Now that we've had some kills to pass the time, let us return to our three young friends from all walks of life, who have had a devil of a time avoiding all the bear traps Crafton has set out for the Bigfoot, eventually finding Crafton himself, who reveals he's also been setting out trip wires attached to dynamite. What nobody - except the audience - knows is that the wily Bigfoot has been skillfully defusing these home made bombs. At Crafton's camp, the frightened Bauer joins the company, just in time to have Bigfoot jump out of Crafton's tent (just like in Octaman - and who in God's Green Earth would want to rip off Octaman?) and proceed to whomp up on everyone.
Once more, not a single shot is fired - first because it is beating up on Jack, then because Cindy is playing Tarzan-and-the-Crocodile on the monster with her hunting knife, and then because in the face of a monster, all guns are required by Crap Movie Law to jam. Crafton decoys the monster off, thinking to lead it right into a TNT booby trap, but he did not reckon with the Bigfoot's ability to teleport, or at least move quickly and completely silently (like, say, the stealthy T. Rex in Jurassic Park). It is, of course, behind him, and it introduces Crafton's head rather forcibly into a large rock, over and over again.
Jack awakens to find everybody else gone from the camp. He grabs a bag full of dynamite and his trusty .45 auto (which, as you know, jams less than those undependable bolt-action rifles) and heads out for some payback.
We now enter the point that Demonwarp actually becomes interesting. As this final segment is about the only real reason to watch the movie, I'm injecting some Spoiler Space here. Those who simply have to watch this thing should go elsewhere - here for example - to continue to feed their bad movie habit. The rest of you join me further down the page. Smoke 'em if you got 'em.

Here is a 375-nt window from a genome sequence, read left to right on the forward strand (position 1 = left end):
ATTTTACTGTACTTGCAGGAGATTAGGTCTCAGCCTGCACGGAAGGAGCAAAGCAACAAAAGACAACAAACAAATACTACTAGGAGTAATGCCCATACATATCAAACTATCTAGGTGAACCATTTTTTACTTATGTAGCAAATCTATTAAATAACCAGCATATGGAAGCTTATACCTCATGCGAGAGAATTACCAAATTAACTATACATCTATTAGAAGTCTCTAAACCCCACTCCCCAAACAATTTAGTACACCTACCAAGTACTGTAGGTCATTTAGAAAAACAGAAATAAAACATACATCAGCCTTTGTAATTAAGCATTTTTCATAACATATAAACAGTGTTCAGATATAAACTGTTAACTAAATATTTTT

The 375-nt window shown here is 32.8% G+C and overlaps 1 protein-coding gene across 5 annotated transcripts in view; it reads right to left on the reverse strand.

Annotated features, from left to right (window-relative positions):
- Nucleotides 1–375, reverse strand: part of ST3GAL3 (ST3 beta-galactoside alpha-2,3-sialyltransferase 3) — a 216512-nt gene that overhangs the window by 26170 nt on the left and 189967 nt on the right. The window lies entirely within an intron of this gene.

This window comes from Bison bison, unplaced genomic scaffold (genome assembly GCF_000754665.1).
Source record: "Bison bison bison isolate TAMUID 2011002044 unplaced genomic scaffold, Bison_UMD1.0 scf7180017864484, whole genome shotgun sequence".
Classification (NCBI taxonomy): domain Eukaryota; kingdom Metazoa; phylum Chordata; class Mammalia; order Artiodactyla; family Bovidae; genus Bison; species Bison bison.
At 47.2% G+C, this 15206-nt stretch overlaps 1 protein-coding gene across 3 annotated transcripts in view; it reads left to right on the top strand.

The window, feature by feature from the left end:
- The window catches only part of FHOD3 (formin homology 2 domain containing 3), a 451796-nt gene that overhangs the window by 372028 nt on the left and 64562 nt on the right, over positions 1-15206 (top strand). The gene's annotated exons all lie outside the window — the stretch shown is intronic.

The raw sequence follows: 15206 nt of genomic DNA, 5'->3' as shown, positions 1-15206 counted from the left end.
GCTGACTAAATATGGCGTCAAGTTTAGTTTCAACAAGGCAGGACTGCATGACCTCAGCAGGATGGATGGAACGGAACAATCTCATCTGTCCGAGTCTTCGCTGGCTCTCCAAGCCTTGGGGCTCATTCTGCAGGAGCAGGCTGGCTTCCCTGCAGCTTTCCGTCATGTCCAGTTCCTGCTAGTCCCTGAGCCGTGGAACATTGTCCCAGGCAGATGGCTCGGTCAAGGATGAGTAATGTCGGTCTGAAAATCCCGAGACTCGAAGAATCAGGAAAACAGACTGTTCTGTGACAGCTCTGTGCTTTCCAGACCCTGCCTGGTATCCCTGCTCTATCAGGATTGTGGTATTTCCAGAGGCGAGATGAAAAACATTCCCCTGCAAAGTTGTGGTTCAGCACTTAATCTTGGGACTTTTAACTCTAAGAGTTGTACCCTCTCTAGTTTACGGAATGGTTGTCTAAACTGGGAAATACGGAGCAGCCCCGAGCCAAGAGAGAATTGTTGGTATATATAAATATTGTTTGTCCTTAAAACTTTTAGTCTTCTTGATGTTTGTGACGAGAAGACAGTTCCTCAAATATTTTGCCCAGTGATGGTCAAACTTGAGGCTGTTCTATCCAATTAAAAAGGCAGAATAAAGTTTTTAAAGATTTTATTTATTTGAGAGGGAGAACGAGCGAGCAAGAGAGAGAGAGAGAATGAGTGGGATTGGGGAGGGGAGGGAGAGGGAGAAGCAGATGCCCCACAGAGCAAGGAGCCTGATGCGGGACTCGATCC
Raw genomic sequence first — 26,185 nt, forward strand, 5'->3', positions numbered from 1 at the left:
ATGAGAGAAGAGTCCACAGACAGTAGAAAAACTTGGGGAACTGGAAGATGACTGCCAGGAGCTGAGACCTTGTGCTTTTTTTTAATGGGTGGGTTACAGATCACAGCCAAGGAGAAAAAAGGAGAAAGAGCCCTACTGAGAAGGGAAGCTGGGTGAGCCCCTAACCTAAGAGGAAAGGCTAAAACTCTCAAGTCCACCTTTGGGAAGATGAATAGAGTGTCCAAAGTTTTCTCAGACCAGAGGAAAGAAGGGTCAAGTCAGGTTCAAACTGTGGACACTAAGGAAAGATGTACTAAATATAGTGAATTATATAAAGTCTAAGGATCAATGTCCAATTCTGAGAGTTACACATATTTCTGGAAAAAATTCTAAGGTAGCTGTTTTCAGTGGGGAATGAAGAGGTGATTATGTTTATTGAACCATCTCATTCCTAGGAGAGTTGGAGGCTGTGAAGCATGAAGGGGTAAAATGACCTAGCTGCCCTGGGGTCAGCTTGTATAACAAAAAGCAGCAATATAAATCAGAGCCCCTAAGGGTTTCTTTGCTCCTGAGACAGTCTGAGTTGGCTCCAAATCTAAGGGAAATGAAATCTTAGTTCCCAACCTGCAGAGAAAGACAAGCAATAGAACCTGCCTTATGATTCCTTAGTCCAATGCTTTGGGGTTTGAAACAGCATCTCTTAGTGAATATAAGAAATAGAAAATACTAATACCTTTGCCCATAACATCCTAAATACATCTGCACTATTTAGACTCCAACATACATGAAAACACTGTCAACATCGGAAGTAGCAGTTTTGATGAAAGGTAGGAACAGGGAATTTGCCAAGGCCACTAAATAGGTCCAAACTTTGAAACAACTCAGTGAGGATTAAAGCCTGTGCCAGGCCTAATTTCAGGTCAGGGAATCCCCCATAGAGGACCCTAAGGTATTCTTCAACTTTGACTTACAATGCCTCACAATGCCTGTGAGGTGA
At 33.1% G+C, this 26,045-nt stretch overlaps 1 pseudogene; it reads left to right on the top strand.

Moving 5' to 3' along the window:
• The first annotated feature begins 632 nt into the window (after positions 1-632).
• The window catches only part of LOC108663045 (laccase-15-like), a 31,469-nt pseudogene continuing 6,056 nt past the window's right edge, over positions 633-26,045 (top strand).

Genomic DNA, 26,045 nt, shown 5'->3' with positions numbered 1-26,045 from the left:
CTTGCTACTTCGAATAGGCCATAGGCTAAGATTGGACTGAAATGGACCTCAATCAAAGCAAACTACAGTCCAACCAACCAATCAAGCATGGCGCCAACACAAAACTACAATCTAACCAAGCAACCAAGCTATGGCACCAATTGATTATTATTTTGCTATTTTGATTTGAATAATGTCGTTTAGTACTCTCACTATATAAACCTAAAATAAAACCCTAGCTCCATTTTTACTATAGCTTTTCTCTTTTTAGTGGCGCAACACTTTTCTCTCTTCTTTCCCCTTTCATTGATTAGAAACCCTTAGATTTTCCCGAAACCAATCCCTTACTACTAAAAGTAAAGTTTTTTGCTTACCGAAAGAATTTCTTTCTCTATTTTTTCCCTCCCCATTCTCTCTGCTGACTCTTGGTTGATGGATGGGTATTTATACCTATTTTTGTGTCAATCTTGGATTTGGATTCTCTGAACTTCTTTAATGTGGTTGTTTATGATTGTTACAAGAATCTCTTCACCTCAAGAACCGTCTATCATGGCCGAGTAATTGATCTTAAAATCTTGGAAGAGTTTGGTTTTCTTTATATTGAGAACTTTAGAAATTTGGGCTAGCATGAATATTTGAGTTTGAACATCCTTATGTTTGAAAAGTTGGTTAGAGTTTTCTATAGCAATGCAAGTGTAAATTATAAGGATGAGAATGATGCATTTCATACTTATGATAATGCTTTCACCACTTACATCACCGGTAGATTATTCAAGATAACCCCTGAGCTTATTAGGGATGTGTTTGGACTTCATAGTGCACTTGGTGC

La de dum de dum.... not peeking, are you?
Congratulations. You are quite right - no matter how novel the last act of this movie may be, it's not worth sitting through the first two-thirds.
Jack comes upon Cindy apparently wandering aimlessly. But do you remember that zombie that passed the ill-fated Hiker? Well, we can now count Cindy among their number, as she's walking around with one side of her face caved in. Jack follows her into a cave (for once it's not Bronson Canyon, cheating me of the opportunity to accuse them of ripping off Robot Monster), where Bigfoot makes another appearance, and Jack finally shoots it. Takes only two shots, too. The dying Bigfoot then transforms into his Uncle Clem, who begs Jack's forgiveness, because "they changed me!"
Deeper in the cave, Jack finds yet more zombie types robotically working on various cast-off electronic parts. He also finds Fred, tied hand and foot and still wearing the gorilla mask. He's alive, but informs Jack that he's "all broken up, inside". Fred tells him that Carrie is inside "the craft" (motioning to a nearby metal doorway set into the rock wall). But when Jack tries to enter "the craft" who should pop out of the doorway but Tom, now undead but still cracking "wise" (at this point in my notes appears the scrawled message, MOVIE, YOU JUST LOST THAT HALF-TOR).
As the zombies close in on him, Jack employs the .45, but in a direct violation of Crap Movie Law, it only takes him two shots instead of the standard three to determine that only the head shot is fatal. He then proceeds to take down zombie after zombie with blue whistlers through the brainpan - this guy would be useful in some Italian zombie films I could name - but then, he only put four bullets in his spare clip, so he gets beaten up anyway.
Yes, beaten up, not killed or eaten. You see, the meteor fall at the beginning of the flick was a crashed alien spaceship. The preacher is still alive and the henchman of the surviving alien, whom he addresses as "Lord" and "The Archangel Astreth". The zombies are all working to repair the ship (anyone see a TV movie from the 70s called Night Slaves? Same thing, but the aliens let the repairmen live). The Alien also likes to eat human hearts, which the Preacher obligingly cuts out for him (Coughing into hand: Blood Feast! Blood Feast!) Bauer survived this long, but now it's time for her heart to join the blood buffet.